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    Quote Originally Posted by markbarendt View Post
    Push/pull, plus/minus development?
    But with transparency film, you only get one go at it. You can make a print as many times as you like until you are happy with it.


    Steve.
    "People who say things won't work are a dime a dozen. People who figure out how to make things work are worth a fortune" - Dave Rat.

  9. #69
    markbarendt's Avatar
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    Quote Originally Posted by Steve Smith View Post
    But with transparency film, you only get one go at it. You can make a print as many times as you like until you are happy with it.

    Steve.
    Sure, that's true for a given frame and even one of the reasons I prefer negatives myself.

    It's not true systemically though.

    The point I'm making is simply that shooting chromes requires that decisions and experimentation be made at different points in the process. Chrome shooting is more camera centric.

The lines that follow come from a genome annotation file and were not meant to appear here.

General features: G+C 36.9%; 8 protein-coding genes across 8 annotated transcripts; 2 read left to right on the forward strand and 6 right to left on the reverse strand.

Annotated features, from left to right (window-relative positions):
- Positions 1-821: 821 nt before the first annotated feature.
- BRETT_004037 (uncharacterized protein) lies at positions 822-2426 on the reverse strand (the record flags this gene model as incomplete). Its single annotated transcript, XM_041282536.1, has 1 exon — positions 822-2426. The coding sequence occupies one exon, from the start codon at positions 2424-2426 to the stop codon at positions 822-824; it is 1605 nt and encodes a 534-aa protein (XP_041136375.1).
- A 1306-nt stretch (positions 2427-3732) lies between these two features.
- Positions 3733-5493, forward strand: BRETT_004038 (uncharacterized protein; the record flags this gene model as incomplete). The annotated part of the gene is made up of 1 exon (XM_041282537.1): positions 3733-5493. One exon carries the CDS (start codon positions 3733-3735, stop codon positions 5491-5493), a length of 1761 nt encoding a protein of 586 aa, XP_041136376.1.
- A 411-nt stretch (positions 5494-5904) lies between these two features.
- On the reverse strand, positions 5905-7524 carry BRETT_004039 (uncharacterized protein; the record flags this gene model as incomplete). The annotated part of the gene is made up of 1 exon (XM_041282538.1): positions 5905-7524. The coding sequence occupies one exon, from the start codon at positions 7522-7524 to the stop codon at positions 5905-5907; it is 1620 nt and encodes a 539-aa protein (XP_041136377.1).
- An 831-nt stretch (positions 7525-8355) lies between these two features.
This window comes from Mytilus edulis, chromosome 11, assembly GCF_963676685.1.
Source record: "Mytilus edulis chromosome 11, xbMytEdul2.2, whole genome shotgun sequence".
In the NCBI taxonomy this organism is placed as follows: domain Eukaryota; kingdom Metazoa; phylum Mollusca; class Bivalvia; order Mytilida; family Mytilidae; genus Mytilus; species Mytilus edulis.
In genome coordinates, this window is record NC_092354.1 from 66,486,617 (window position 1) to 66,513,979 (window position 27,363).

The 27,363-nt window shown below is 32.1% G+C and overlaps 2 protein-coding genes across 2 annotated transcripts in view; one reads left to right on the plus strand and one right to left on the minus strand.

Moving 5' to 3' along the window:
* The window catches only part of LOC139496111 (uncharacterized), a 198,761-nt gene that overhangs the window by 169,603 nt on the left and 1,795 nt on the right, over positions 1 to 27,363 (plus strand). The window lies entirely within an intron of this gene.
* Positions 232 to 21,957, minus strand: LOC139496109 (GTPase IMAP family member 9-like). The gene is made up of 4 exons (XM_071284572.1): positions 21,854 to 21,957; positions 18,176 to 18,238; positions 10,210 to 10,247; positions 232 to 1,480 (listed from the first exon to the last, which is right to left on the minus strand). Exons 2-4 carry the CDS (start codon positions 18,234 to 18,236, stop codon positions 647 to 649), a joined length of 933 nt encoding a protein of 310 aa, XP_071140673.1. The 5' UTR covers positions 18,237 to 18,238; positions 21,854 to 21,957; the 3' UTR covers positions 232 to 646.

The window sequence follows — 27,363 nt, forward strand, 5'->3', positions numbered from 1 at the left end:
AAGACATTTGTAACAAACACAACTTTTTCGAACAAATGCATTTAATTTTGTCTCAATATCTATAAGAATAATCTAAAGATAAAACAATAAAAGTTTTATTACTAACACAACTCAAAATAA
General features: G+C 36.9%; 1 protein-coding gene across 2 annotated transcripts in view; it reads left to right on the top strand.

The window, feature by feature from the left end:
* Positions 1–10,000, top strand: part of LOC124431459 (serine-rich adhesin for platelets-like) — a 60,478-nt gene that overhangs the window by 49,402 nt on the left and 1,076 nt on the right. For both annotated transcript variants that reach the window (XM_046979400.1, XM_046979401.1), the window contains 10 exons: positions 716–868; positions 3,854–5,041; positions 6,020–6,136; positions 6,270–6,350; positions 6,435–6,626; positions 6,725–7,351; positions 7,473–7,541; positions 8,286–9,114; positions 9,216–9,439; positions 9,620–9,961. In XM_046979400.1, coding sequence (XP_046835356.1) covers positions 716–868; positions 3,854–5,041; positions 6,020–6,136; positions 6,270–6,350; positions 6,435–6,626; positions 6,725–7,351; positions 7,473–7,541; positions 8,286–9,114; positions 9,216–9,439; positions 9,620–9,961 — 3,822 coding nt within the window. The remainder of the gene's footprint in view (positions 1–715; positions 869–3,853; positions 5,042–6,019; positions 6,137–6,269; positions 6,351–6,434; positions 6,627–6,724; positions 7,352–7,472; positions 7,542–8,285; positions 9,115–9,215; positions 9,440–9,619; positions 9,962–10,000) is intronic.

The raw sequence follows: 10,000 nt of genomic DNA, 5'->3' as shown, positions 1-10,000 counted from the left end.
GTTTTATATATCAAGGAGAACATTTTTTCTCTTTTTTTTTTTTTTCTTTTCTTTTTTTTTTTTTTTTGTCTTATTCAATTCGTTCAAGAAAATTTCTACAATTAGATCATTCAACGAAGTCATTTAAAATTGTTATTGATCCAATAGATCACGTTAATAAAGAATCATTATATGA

For example bracketing or shooting a second sheet/roll of film that can be developed differently is a normal part of the process chrome shooters use. With experience that can fully replace the print variation option that negative shooters have.

    It's really just a choice about what work process we prefer, not about not being able to adjust.
    Last edited by markbarendt; 11-15-2012 at 04:09 AM. Click to view previous post history. Reason: Grammer
    Mark Barendt, Beaverton, OR

    "We do not see things the way they are. We see things the way we are." Anaïs Nin

  10. #70
    SFC
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    My apologies for not wading through every answer to see if I'm duplicating anyone.

    In my experience, an image with low contrast requires a contrast boost after the scan. And whenever contrast is boosted, flaws and artifacts start to emerge. The most obvious will be increased grain, dust, and scratches. So an image may have great detail, such as a collapsible Summicron that I used to have, but I'd rather have a higher-contrast lens and high contrast film for scanning. That's why I miss Plus-X, which needed very little boost after scanning.